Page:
WASHINGTON (JTA) — AIPAC is pushing back against the notion that Democratic presidential candidates were avoiding the lobby.
The American Israel Public Affairs Committee listed four 2020 hopefuls, all senators, who met personally with activists during the group’s annual Capitol Hill lobbying blitz on Tuesday.
“Senators Booker, Harris, Gillibrand, Klobuchar all met with AIPAC constituent delegations,” an AIPAC official said in a call to the Jewish Telegraphic Agency on Wednesday.
Sens. Kristen Gillibrand, D-N.Y., Amy Klobuchar, D-Minn., Kamala Harris, D-Calif., and Cory Booker, D-N.J., have announced their bids for the nomination. At least two of them posted their encounters on social media.
Missing from the list were Sen. Bernie Sanders, I-Vt., the only candidate to say he would boycott AIPAC; Sen. Elizabeth Warren of Massachusetts, who did not give a reason for not meeting with AIPAC activists, but whose foreign policy adviser met with the group; and Rep. Tulsi Gabbard, D-Hawaii, who did not return a request from The Washington Post to explain why she was not meeting with AIPAC. Gabbard told a recent town hall that she would consider returning money from donors who give to AIPAC.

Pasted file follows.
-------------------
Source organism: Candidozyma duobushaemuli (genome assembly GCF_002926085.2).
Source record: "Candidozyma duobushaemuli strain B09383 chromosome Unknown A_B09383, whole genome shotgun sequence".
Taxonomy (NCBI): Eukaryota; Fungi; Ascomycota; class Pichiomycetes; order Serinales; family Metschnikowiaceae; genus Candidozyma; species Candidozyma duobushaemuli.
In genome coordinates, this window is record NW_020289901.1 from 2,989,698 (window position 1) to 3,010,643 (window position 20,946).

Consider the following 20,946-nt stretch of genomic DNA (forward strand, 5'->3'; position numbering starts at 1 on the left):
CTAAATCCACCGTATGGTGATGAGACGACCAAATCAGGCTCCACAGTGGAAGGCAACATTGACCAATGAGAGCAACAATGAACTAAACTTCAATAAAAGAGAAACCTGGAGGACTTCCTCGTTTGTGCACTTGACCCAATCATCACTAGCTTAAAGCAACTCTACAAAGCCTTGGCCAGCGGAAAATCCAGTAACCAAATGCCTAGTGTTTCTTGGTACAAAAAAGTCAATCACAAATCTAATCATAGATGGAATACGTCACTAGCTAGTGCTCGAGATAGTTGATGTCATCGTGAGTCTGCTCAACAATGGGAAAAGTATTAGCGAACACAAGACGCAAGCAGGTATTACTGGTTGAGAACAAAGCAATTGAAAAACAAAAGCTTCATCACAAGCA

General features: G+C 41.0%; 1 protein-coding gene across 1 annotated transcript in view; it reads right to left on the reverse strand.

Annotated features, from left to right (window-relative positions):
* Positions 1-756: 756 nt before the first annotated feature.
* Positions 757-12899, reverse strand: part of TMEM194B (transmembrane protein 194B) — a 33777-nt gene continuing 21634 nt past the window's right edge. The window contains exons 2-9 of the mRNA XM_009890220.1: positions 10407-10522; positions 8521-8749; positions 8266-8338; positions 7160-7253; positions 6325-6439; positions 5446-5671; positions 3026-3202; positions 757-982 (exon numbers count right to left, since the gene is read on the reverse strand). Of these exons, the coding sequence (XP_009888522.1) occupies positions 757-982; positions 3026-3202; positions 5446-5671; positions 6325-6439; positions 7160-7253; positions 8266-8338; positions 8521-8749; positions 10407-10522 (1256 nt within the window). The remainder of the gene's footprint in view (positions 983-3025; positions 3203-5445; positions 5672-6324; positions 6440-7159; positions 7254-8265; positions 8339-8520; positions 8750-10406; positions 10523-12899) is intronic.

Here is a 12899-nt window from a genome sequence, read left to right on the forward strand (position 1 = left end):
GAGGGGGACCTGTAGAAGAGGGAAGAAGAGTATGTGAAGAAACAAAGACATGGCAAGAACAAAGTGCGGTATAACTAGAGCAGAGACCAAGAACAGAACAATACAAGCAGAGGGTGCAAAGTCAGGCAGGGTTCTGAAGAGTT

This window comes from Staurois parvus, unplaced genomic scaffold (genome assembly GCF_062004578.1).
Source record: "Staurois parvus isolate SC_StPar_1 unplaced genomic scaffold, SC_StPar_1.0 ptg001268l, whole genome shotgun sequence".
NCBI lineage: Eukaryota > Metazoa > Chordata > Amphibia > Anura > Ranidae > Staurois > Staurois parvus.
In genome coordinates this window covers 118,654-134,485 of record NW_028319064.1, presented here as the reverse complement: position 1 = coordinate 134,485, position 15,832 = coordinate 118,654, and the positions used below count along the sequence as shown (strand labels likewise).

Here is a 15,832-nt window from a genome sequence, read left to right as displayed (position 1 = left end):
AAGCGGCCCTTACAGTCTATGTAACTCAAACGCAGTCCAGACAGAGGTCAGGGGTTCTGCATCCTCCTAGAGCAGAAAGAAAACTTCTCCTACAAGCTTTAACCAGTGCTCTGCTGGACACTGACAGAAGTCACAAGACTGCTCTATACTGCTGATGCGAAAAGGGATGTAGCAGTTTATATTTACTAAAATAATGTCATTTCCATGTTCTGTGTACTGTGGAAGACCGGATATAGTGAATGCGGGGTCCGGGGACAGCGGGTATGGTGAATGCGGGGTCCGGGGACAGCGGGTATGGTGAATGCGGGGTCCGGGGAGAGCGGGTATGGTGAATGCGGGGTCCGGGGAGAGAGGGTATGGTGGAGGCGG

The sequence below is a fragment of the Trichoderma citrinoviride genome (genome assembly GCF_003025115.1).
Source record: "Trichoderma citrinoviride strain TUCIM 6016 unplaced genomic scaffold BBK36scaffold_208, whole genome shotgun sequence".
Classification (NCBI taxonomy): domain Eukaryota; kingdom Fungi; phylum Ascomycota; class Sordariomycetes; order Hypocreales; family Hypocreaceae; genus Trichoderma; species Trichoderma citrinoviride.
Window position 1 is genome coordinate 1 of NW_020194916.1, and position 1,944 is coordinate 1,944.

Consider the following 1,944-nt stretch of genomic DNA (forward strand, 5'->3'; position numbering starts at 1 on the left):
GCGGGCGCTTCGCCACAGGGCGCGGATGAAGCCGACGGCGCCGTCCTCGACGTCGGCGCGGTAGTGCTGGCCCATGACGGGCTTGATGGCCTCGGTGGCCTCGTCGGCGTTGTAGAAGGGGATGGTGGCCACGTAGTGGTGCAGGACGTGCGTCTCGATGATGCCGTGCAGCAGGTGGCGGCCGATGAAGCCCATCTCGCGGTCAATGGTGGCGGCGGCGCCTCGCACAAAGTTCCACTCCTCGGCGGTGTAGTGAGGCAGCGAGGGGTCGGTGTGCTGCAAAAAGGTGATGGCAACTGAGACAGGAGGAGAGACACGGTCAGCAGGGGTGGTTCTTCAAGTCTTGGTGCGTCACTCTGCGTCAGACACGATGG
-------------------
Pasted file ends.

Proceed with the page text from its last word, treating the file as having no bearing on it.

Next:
MoveOn, a progressive grassroots group, had called on Democratic nominees to boycott AIPAC during its conference, which ran here from Friday through Tuesday. Top Republicans, including Vice President Mike Pence and Sen. Mitch McConnell, R-Ky., the Senate majority leader, have said the candidates are observing the boycott, though without evidence. Conservative media picked up on the narrative that the candidates were boycotting.
More than 15 candidates are running for the Democratic nomination, but AIPAC’s statement was relevant to only the seven of them who are serving in Congress, which is the focus of AIPAC lobbying. Other candidates, including Pete Buttigieg, the mayor of South Bend, Indiana, have noted that they were not invited to attend the policy conference.